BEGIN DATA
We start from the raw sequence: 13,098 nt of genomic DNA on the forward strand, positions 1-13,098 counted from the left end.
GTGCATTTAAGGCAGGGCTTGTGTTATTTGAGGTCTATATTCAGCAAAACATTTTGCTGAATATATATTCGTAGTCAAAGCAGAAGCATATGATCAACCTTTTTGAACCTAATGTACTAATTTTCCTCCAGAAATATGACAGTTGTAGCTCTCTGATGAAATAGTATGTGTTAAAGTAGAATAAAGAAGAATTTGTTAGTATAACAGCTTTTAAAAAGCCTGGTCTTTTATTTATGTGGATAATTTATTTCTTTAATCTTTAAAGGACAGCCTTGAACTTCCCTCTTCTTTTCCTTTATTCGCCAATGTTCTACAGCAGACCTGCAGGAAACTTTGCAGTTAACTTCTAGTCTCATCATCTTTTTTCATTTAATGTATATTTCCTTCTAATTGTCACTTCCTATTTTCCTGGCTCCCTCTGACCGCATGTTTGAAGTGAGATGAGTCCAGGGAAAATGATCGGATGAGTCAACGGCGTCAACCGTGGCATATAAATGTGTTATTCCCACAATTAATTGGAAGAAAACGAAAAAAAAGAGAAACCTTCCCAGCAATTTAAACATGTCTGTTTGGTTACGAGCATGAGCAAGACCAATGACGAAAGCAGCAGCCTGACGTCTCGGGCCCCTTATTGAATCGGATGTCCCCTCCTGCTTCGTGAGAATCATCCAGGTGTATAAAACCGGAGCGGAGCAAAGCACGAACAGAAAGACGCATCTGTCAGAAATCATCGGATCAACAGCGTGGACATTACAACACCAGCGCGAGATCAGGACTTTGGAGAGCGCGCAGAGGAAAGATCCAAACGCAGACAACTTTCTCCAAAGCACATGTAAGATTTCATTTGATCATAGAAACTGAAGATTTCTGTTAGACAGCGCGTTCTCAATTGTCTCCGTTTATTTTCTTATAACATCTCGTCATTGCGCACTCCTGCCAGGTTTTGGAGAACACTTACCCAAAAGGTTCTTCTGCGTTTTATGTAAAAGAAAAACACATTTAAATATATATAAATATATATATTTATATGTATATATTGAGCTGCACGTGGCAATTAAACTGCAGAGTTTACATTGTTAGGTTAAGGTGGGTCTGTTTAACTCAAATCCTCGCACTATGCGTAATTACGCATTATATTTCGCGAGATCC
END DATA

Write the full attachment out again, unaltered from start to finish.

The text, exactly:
We start from the raw sequence: 13,098 nt of genomic DNA on the forward strand, positions 1-13,098 counted from the left end.
GTGCATTTAAGGCAGGGCTTGTGTTATTTGAGGTCTATATTCAGCAAAACATTTTGCTGAATATATATTCGTAGTCAAAGCAGAAGCATATGATCAACCTTTTTGAACCTAATGTACTAATTTTCCTCCAGAAATATGACAGTTGTAGCTCTCTGATGAAATAGTATGTGTTAAAGTAGAATAAAGAAGAATTTGTTAGTATAACAGCTTTTAAAAAGCCTGGTCTTTTATTTATGTGGATAATTTATTTCTTTAATCTTTAAAGGACAGCCTTGAACTTCCCTCTTCTTTTCCTTTATTCGCCAATGTTCTACAGCAGACCTGCAGGAAACTTTGCAGTTAACTTCTAGTCTCATCATCTTTTTTCATTTAATGTATATTTCCTTCTAATTGTCACTTCCTATTTTCCTGGCTCCCTCTGACCGCATGTTTGAAGTGAGATGAGTCCAGGGAAAATGATCGGATGAGTCAACGGCGTCAACCGTGGCATATAAATGTGTTATTCCCACAATTAATTGGAAGAAAACGAAAAAAAAGAGAAACCTTCCCAGCAATTTAAACATGTCTGTTTGGTTACGAGCATGAGCAAGACCAATGACGAAAGCAGCAGCCTGACGTCTCGGGCCCCTTATTGAATCGGATGTCCCCTCCTGCTTCGTGAGAATCATCCAGGTGTATAAAACCGGAGCGGAGCAAAGCACGAACAGAAAGACGCATCTGTCAGAAATCATCGGATCAACAGCGTGGACATTACAACACCAGCGCGAGATCAGGACTTTGGAGAGCGCGCAGAGGAAAGATCCAAACGCAGACAACTTTCTCCAAAGCACATGTAAGATTTCATTTGATCATAGAAACTGAAGATTTCTGTTAGACAGCGCGTTCTCAATTGTCTCCGTTTATTTTCTTATAACATCTCGTCATTGCGCACTCCTGCCAGGTTTTGGAGAACACTTACCCAAAAGGTTCTTCTGCGTTTTATGTAAAAGAAAAACACATTTAAATATATATAAATATATATATTTATATGTATATATTGAGCTGCACGTGGCAATTAAACTGCAGAGTTTACATTGTTAGGTTAAGGTGGGTCTGTTTAACTCAAATCCTCGCACTATGCGTAATTACGCATTATATTTCGCGAGATCC